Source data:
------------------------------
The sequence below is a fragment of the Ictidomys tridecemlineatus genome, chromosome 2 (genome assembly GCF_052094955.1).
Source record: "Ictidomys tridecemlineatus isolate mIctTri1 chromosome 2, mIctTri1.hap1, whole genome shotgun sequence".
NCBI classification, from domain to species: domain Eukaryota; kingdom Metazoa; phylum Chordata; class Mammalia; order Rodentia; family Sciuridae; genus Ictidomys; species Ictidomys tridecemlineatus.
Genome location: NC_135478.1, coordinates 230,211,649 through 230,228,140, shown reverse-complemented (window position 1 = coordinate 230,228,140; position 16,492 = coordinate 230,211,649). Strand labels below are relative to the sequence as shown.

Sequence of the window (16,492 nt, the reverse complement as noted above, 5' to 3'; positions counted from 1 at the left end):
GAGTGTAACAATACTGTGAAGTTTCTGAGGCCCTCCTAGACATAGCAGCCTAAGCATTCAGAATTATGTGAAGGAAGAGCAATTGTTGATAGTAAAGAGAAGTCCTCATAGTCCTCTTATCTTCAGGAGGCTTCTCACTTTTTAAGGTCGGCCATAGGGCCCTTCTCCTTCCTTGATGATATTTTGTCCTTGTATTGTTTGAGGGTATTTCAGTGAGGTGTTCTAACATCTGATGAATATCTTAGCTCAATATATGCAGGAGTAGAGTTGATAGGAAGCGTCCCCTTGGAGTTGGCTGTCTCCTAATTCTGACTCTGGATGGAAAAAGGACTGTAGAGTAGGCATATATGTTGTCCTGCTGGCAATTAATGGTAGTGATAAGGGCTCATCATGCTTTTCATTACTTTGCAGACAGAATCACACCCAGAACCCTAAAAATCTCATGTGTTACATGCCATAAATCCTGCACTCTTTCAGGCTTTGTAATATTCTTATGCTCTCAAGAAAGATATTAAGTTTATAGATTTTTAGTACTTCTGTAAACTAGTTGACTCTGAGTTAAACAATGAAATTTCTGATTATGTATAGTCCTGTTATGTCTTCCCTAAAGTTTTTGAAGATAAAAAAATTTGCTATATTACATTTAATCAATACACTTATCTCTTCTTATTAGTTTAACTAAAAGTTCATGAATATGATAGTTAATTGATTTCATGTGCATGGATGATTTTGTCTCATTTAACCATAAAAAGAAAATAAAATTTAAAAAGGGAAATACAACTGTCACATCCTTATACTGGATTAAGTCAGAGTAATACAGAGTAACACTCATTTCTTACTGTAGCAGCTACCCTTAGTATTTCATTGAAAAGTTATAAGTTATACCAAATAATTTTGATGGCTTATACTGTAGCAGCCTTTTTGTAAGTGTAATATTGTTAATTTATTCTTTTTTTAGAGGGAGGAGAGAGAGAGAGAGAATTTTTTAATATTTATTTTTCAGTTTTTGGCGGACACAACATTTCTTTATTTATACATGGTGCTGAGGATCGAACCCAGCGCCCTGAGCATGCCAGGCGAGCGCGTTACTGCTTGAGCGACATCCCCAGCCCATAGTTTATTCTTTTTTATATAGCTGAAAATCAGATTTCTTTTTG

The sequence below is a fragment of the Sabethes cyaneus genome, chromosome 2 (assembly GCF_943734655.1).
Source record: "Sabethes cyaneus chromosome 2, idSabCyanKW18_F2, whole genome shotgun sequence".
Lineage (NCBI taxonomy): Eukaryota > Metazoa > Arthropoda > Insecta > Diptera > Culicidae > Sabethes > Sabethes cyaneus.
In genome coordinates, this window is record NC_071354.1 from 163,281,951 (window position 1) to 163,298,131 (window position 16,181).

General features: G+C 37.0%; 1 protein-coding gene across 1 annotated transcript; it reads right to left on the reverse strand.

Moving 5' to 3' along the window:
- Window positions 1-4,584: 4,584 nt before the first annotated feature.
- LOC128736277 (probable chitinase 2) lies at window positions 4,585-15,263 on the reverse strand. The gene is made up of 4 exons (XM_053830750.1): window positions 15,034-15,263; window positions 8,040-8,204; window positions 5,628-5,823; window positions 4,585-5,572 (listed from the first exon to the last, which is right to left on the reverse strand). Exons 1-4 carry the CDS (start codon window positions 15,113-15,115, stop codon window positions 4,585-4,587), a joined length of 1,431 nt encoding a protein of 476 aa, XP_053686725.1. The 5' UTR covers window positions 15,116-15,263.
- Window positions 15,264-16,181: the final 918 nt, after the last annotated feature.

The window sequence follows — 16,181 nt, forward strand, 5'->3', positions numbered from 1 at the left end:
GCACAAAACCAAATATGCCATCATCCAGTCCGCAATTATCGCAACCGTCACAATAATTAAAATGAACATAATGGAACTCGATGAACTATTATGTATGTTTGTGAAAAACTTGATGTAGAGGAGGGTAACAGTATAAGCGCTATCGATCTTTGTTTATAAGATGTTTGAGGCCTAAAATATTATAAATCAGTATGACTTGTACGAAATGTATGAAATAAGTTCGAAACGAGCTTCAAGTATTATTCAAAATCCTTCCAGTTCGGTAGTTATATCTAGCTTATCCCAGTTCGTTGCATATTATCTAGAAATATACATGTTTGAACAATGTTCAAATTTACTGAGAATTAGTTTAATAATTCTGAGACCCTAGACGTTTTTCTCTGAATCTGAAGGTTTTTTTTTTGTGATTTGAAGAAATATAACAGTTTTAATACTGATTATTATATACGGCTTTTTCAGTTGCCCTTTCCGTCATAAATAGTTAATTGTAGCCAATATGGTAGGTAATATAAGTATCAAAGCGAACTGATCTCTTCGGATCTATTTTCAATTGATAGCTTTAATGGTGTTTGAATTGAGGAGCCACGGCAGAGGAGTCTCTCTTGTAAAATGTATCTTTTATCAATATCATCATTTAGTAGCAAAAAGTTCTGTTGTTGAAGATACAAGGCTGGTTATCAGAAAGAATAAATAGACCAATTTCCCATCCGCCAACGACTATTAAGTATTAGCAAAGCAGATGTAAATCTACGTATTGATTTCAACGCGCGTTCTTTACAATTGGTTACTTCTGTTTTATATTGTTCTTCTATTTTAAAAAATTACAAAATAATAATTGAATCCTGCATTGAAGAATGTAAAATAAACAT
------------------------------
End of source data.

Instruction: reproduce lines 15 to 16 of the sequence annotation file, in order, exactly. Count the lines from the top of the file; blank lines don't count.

- Window positions 15,264-16,181: the final 918 nt, after the last annotated feature.

The window sequence follows — 16,181 nt, forward strand, 5'->3', positions numbered from 1 at the left end: